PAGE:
§ A scale of measurement in which events are assigned to categories.
        Scales of Measurement
§ Nominal Scale
§ Ordinal Scale
   § A scale of measurement that permits events to be rank ordered.
         Scales of Measurement
§ Nominal Scale
§ Ordinal Scale
§ Interval Scale
   § A scale of measurement that permits rank ordering of events with the
     assumption of equal intervals between adjacent events.
          Scales of Measurement
§   Nominal Scale
§   Ordinal Scale
§   Interval Scale
§   Ratio Scale
    § A scale of measurement that permits rank ordering of events with the
      assumption of equal intervals between adjacent events and a true zero
      point.
 Measures of Central Tendency
§ Mode
  § The score in a distribution that occurs most often.
 Measures of Central Tendency
§ Mode
   § The score in a distribution that occurs most often.
§ Median
   § The number that divides a distribution in half.
 Measures of Central Tendency
§ Mode
   § The score in a distribution that occurs most often.
§ Median
   § The number that divides a distribution in half.
§ Mean
   § The arithmetic average of a set of numbers. It is found by adding all the
     scores in a set and then dividing by the number of scores.
          Graphing Your Results
§ Pie Chart
   § Graphical representation of the percentage allocated to each alternative
     as a slice of a circular pie.
          Graphing Your Results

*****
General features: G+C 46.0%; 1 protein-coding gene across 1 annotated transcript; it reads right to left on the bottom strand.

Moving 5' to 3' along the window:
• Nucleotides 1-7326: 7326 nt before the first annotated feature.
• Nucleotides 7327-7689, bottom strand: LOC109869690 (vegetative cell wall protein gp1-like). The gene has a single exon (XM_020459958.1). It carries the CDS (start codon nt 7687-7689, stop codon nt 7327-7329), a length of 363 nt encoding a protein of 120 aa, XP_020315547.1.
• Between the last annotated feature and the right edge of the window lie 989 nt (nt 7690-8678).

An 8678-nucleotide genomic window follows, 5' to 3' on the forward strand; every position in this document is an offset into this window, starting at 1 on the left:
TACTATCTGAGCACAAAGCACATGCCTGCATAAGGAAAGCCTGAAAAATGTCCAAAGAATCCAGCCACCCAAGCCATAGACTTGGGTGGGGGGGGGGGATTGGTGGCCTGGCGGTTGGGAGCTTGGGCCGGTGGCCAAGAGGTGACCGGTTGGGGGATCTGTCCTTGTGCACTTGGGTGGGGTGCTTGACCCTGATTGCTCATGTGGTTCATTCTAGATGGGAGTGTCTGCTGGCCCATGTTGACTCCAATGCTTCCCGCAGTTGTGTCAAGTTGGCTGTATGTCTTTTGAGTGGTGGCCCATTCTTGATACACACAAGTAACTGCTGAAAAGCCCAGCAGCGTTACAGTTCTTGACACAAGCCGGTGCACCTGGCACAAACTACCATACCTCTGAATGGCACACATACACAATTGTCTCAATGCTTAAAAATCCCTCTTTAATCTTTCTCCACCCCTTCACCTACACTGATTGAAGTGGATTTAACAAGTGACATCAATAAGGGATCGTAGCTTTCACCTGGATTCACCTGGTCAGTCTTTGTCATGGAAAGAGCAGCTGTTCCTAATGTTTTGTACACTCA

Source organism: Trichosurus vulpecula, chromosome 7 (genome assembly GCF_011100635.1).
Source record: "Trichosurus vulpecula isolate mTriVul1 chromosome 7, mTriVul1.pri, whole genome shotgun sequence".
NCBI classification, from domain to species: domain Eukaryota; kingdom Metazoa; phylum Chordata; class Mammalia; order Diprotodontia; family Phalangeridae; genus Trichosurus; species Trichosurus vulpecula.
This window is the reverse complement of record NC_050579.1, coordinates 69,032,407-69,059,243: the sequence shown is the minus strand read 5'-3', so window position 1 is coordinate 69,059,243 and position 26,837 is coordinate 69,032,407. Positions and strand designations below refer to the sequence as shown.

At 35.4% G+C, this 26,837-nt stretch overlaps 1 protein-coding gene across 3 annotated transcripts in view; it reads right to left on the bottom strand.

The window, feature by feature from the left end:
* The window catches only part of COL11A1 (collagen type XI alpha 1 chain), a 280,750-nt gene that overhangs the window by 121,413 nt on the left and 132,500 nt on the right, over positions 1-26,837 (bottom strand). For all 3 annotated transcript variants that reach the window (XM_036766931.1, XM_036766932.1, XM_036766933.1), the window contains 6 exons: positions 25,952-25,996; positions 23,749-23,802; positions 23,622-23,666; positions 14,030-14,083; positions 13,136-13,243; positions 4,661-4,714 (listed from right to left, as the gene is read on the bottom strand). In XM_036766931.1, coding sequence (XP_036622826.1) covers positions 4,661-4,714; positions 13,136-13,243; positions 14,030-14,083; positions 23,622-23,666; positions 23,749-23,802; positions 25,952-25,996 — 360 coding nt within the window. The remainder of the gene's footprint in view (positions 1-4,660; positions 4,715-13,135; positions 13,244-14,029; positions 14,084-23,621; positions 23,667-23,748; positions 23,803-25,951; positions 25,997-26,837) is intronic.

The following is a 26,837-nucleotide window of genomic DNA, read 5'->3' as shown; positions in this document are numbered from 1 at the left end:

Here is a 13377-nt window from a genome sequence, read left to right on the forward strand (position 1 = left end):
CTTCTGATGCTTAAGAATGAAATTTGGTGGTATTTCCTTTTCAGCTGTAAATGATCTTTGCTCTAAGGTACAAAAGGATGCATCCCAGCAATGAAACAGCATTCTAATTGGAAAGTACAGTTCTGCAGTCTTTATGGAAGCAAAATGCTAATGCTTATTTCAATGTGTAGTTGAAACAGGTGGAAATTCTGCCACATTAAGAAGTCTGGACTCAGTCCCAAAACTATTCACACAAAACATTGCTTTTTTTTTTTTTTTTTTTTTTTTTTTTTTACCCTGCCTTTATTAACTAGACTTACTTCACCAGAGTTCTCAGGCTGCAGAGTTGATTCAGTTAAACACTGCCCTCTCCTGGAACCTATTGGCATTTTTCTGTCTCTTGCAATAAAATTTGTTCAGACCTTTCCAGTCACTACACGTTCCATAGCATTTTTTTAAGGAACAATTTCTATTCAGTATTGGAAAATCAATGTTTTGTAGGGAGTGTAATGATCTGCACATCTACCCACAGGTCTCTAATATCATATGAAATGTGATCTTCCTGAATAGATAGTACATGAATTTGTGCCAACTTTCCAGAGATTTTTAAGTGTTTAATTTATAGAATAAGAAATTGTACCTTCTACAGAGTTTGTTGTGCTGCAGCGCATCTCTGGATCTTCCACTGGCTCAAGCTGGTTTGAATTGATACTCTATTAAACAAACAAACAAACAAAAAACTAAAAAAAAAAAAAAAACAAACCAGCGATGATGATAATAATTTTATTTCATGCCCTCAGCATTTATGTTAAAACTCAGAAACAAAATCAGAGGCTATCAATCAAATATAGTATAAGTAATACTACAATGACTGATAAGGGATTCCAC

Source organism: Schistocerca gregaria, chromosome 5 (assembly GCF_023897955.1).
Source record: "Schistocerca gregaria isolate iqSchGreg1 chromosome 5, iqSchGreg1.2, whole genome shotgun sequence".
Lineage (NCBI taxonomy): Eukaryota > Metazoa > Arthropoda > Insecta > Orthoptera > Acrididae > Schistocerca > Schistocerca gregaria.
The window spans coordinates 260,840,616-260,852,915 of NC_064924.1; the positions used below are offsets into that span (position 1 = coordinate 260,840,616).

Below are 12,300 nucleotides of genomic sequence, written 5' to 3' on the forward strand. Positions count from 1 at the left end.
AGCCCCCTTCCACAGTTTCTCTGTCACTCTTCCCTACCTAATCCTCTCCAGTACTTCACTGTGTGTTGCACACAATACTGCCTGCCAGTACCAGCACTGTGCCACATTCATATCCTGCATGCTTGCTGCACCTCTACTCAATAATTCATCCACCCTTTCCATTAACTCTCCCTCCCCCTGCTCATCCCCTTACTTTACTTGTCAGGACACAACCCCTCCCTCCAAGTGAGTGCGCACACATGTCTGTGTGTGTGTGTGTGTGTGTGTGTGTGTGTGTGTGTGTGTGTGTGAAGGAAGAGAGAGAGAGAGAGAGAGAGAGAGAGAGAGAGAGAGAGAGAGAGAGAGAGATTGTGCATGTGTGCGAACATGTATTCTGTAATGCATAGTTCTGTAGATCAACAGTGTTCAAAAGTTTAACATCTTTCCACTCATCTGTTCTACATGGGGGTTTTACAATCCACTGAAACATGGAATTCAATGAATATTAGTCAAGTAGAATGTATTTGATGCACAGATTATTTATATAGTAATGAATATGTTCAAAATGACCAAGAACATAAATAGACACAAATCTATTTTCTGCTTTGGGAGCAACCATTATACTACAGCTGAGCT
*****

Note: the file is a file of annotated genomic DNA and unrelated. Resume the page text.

§ Pie Chart
§ Histogram
   § A graph in which the frequency for each category of a quantitative
     variable is represented as a vertical column that touches the adjacent
     column.
          Graphing Your Results
§ Pie Chart
§ Histogram
§ Bar Graph
   § A graph in which the frequency for each category of a qualitative
     variable is represented as a vertical column. The columns of a bar
     graph do not touch.
           Graphing Your Results
§   Pie Chart
§   Histogram
§   Bar Graph
§   Frequency Polygon
    § A graph that is constructed by placing a dot in the center of each bar of
      a histogram and then connecting the dots.
           Graphing Your Results
§   Pie Chart
§   Histogram
§   Bar Graph
§   Frequency Polygon
§   Line Graph
    § A graph that is frequently used to depict the results of an experiment.
      The vertical or y axis is known as the ordinate and the horizontal or x
      axis is known as the abscissa.
      Calculating and Computing
               Statistics
§ You can find statistical formulas in Appendix B of your text.
      Calculating and Computing
               Statistics
§ You can find statistical formulas in Appendix B of your text.
§ All statistical formulas merely require addition, subtraction,
   multiplication, division, and finding square roots.
      Calculating and Computing
               Statistics
§ You can find statistical formulas in much of your text.
§ All statistical formulas merely require addition, subtraction,
  multiplication, division, and finding square roots.
§ Your department may have access to some standard statistical
  packages such as SPSS, SAS, BMD, Minitab, etc.
           Measure of Variability